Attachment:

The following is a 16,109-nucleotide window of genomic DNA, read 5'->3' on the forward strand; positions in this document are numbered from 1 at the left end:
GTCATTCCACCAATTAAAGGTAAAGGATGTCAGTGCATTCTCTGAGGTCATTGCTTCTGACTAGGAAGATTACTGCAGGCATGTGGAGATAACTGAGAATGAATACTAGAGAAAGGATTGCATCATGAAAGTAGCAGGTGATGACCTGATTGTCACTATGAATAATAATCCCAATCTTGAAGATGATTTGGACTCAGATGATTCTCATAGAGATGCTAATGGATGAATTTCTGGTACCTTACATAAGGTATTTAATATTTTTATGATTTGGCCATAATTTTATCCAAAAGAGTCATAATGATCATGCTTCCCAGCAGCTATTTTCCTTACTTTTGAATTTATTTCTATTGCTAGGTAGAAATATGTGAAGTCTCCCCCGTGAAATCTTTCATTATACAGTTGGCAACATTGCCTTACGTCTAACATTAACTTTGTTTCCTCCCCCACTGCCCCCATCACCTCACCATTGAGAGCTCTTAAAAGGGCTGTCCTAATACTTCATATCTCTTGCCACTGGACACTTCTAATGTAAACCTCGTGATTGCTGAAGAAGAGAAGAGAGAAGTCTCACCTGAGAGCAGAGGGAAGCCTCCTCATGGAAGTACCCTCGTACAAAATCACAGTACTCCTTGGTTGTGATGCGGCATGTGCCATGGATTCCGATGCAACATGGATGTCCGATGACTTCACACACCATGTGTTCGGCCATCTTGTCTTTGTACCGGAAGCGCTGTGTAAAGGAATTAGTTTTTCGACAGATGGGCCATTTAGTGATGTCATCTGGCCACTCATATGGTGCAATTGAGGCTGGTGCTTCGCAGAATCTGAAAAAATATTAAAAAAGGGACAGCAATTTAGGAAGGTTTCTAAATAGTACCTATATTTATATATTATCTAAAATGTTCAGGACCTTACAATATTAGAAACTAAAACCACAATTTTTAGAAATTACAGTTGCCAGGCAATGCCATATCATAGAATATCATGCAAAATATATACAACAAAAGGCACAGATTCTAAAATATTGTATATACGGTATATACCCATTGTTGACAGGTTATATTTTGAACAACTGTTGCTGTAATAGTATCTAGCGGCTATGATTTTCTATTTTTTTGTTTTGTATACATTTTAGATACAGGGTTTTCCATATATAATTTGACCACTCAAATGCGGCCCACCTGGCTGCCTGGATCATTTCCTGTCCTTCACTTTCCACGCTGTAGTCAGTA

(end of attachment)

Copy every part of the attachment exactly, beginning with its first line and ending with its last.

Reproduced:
The following is a 16,109-nucleotide window of genomic DNA, read 5'->3' on the forward strand; positions in this document are numbered from 1 at the left end:
GTCATTCCACCAATTAAAGGTAAAGGATGTCAGTGCATTCTCTGAGGTCATTGCTTCTGACTAGGAAGATTACTGCAGGCATGTGGAGATAACTGAGAATGAATACTAGAGAAAGGATTGCATCATGAAAGTAGCAGGTGATGACCTGATTGTCACTATGAATAATAATCCCAATCTTGAAGATGATTTGGACTCAGATGATTCTCATAGAGATGCTAATGGATGAATTTCTGGTACCTTACATAAGGTATTTAATATTTTTATGATTTGGCCATAATTTTATCCAAAAGAGTCATAATGATCATGCTTCCCAGCAGCTATTTTCCTTACTTTTGAATTTATTTCTATTGCTAGGTAGAAATATGTGAAGTCTCCCCCGTGAAATCTTTCATTATACAGTTGGCAACATTGCCTTACGTCTAACATTAACTTTGTTTCCTCCCCCACTGCCCCCATCACCTCACCATTGAGAGCTCTTAAAAGGGCTGTCCTAATACTTCATATCTCTTGCCACTGGACACTTCTAATGTAAACCTCGTGATTGCTGAAGAAGAGAAGAGAGAAGTCTCACCTGAGAGCAGAGGGAAGCCTCCTCATGGAAGTACCCTCGTACAAAATCACAGTACTCCTTGGTTGTGATGCGGCATGTGCCATGGATTCCGATGCAACATGGATGTCCGATGACTTCACACACCATGTGTTCGGCCATCTTGTCTTTGTACCGGAAGCGCTGTGTAAAGGAATTAGTTTTTCGACAGATGGGCCATTTAGTGATGTCATCTGGCCACTCATATGGTGCAATTGAGGCTGGTGCTTCGCAGAATCTGAAAAAATATTAAAAAAGGGACAGCAATTTAGGAAGGTTTCTAAATAGTACCTATATTTATATATTATCTAAAATGTTCAGGACCTTACAATATTAGAAACTAAAACCACAATTTTTAGAAATTACAGTTGCCAGGCAATGCCATATCATAGAATATCATGCAAAATATATACAACAAAAGGCACAGATTCTAAAATATTGTATATACGGTATATACCCATTGTTGACAGGTTATATTTTGAACAACTGTTGCTGTAATAGTATCTAGCGGCTATGATTTTCTATTTTTTTGTTTTGTATACATTTTAGATACAGGGTTTTCCATATATAATTTGACCACTCAAATGCGGCCCACCTGGCTGCCTGGATCATTTCCTGTCCTTCACTTTCCACGCTGTAGTCAGTA